Lately I’ve been giving thought to the perception I give off to people. This isn’t abnormal, as I’m constantly looking for ways to improve myself, but this time it’s a bit different, because I’ve been thinking specifically about how people perceive me as well as how they feel when they’re around me.

I’ve always considered myself a nice person. I think most everybody does. But I would also be the first to admit that I can be a bit egotistical to the point of being annoying. Sometimes I don’t even see it, and that’s the thing I hate most about myself. I’ve been told I’m so self confident I’m intimidating to talk to, and that’s the opposite of what I want.

It’s hard to change aspects of your personality that you can’t readily perceive, but what I’m trying to do is frame things in terms of how somebody might feel based on their being around me. I can compliment somebody all I want, but it won’t mean anything if they feel inadequate. And believe me, I do know what that sentence sounded like, I’m just not going to spend time trying to rephrase it.

Ideally, I want to people to be totally comfortable around me, tell me when they’re upset, and not have to worry about what I think of them. I want to be somebody that’s confident enough in themselves that people can look to for advice or solidity. When we part ways, I want that person to feel better about themselves than they did before.

These thoughts come in conjunction with a few things I’ve seen on Reddit in addition to the overall theme of the current Critical Role campaign. Leaving things better than when you found them is a noble legacy to pursue, I think.

Also along these lines, (and a quote from Critical Role): “People aren’t good or bad, they’re just people.” While I don’t wholly agree with that statement, I would say one thing in favor of it. I think a lot of us like the people we surround ourselves with simply because we’re social creatures and people are often nice to those around them by default. The people in our lives aren’t really special, the only meaning we attach to them is because they were there. If I had less siblings, my life wouldn’t be better or worse, it would just be different. With that logic, I can’t honestly say whether my life was made better having had them around me, because there’s no way to know.

That said, I’d like to be different. When I’m gone, I want people to think about the lives my presence had enabled them to have. I want them to feel like my being there made a positive impact on their lives. If I did die today, I bet people would say that, but I wouldn’t be so ready to say it’d be a true statement. So whatever my actions, however I pursue my own happiness, I hope I can bring others with me on my way there, that maybe they wouldn’t have been able to achieve otherwise.

Me — My Love for Brainstorming

So, even with my conspicuously missing spark of inspiration, and my consequential lack of fiction writing, there is quite a lot of aspects to stories I do enjoy, which is why I’m so confident I’ll find my career somewhere in this giant field. I’m pretty good at editing when I’m really doubling down on it, and I’d say I have a pretty solid grasp on story structure.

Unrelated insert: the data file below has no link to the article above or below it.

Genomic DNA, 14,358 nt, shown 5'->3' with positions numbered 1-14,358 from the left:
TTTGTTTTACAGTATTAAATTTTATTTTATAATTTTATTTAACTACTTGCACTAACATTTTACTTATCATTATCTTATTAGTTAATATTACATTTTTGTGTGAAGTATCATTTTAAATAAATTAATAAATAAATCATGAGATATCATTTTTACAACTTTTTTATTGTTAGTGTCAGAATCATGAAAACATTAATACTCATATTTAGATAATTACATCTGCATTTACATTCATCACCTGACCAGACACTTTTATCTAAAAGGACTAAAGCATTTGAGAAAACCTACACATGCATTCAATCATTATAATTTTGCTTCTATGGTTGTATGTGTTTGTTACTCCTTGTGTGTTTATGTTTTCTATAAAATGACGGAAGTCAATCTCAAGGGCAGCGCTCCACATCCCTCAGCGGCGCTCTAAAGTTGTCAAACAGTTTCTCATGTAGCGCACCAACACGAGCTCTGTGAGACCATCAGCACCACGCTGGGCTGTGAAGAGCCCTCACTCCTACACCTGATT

What’s weird is that as much as I dislike outlining stories I plan on writing, I love outlining and brainstorming stories. A friend and I have been working on the plot to a story for a few months (totaling to about two and a half real discussions), and the outline is coming together very well.

If you don’t know what I’m talking about, listen to an episode of Rocket Jump’s podcast Story Break. For those of you that don’t want to take the time to do that, I’d describe it very simply as taking a simple idea and fleshing it out into a story, randomly spitballing until you get that spark of “Oh, that’s cool”, and then writing that down and spitballing again until you find something that thematically ties in to what you’ve already got. You repeat this process over and over and by the time you’re done you should have a full story plot complete with strong themes, recurring symbols, and dynamic characters. Or at least it looks like you do on paper. Then you write the first draft and it turns out to be crap.

But that part’s an altogether different story. Right now I’m just talking about being in the headspace of brainstorming. The mental office in which you have no clutter, no restrictions, no rules, no anything. You just have a blank piece of paper and a giant bowl of primordial essence with which you can create this masterpiece. Plus, since it’s all just in your head, it’s automatically perfect. Converting concept to product is never as simple as fun. At least, not for me. When I’m creating something new I don’t want to spend time thinking anything other than what’s cool and shooting for that.

And you know, the funny thing about writing blog posts like this is that you sometimes discover things about yourself. I often tell people that creativity is the ability to justify things under constraints, and that it’s pretty much just a muscle that you need to train (you know, just like literally everything in life). But writing about this now has me realizing that the thing I love most about creating something new is the lack of restrictions other than the ones I impose on myself.

With most larger concepts I start with the one idea I like and then throw in the opposite of it. “The Cool” and “The But”, as I’ve begun to call them. (Maybe I should do a dedicated post on finding the Cool and the But sometime in the near future.) Once I have those two things, I spend the rest of the time marrying them in a way that looks like they were meant to be together from the start, and often I’ll find some neat things along the way.